Luis Guillermo was not competing for that position, he was a goalkeeper, the counter-figure of those who seek a goal. Instead of looking for that, he was dedicated to avoiding it. His function was different from all of his team mates and he dressed with other colors. Most of the time he was alone under the archery contemplating what was happening at the other end of the field. A solitude and a peace that is always a good sign. One sportswriter said that goalkeepers have a surveyor’s glance. They certainly have the most complete perspective of the game. A synonym for netkeeper leads us to that destiny search that gives meaning to life: goalkeeper. Luis Guillermo was devoted to guard the goal for his team.

I love soccer. I played it until I became slow, dull. Thanks to my memories I am a fan who enjoys and suffers during matches with a love and hatred just as irrational. When a player runs with the ball I can feel -from the comfort of my sofa- the air racing in my lungs, my thighs burning, the decisions and doubts that stumble before the opponent.

About what a goalkeeper feels, I know very little. I never played under an archery. I did not live those moments when it is impossible to think, not even react, and it only works to let you get carried away by your own body, educated as a magnet that searches the trajectory of the ball to prevent it from going through. It is a skill that marks you for life. I remember now Peter Handke’s novel: The Goalkeeper’s Fear of the Penalty, taken to the cinema by Win Wenders.

To think that, because he was a goalkeeper, Luis Guillermo blocked the bullet from his teammates, it is an unpleasant, crude simile. But it makes sense if we observe the strategy and the weapons the opposing team plays with.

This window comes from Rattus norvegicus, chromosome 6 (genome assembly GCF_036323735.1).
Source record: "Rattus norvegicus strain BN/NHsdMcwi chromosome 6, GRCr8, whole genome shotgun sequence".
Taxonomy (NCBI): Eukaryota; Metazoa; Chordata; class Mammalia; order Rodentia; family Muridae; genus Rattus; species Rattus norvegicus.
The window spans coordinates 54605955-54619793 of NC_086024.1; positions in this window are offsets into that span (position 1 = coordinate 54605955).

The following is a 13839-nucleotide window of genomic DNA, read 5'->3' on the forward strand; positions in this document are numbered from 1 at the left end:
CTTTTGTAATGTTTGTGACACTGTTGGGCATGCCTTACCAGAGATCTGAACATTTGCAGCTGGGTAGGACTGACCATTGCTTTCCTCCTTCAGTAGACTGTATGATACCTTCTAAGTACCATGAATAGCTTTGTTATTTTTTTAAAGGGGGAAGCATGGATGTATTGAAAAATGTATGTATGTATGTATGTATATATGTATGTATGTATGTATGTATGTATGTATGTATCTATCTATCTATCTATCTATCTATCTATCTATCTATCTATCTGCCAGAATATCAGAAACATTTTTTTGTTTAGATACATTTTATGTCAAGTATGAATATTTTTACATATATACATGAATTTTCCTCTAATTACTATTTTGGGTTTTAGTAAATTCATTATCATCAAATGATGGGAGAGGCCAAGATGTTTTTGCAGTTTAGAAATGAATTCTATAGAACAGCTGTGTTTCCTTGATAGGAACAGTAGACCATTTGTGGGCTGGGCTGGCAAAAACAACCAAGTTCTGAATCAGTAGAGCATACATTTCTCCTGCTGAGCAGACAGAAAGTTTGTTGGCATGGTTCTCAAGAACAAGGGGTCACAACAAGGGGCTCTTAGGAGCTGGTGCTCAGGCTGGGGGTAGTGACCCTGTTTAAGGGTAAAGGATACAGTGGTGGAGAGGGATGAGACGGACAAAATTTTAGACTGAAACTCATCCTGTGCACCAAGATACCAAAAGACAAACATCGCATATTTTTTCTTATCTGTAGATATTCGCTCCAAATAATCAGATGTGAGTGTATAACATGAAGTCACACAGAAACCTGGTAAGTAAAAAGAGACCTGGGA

I will try to explain it.

The national guard and the Bolivarian supporters have been indoctrinated, armed and armored to fight against one of the most romantic manifestations that has occurred in the history of Venezuelan political confrontations. There is not a single image of the protests in our streets that does not instill courage, creativity, camaraderie, generosity and, at the same time, helplessness, madness, improvisation. The beauty of these expressions is so moving that President Maduro said that they are montages, staged by experts in war films. But the real explanation is that most of the protagonists are very young, minors, a good term to see the life that still lies ahead of them. They react to injustice in the purest and most genuine way. William Faulkner said: “When you have plenty of good strong hating you don’t need hope because the hating will be enough to nourish you.” There are young people capable of reversing that bleak equation: “When you have enough hope, you do not need hatred.”

The disparity of the confrontation has been extreme: means as prehistoric as a stone, facing weapons capable of killing even “accidentally,” as part of a system they call “proportional response,” this right proportion has killed more than 120 people in three months, a little more than one per day, a pace that the government considers reasonable and exemplary.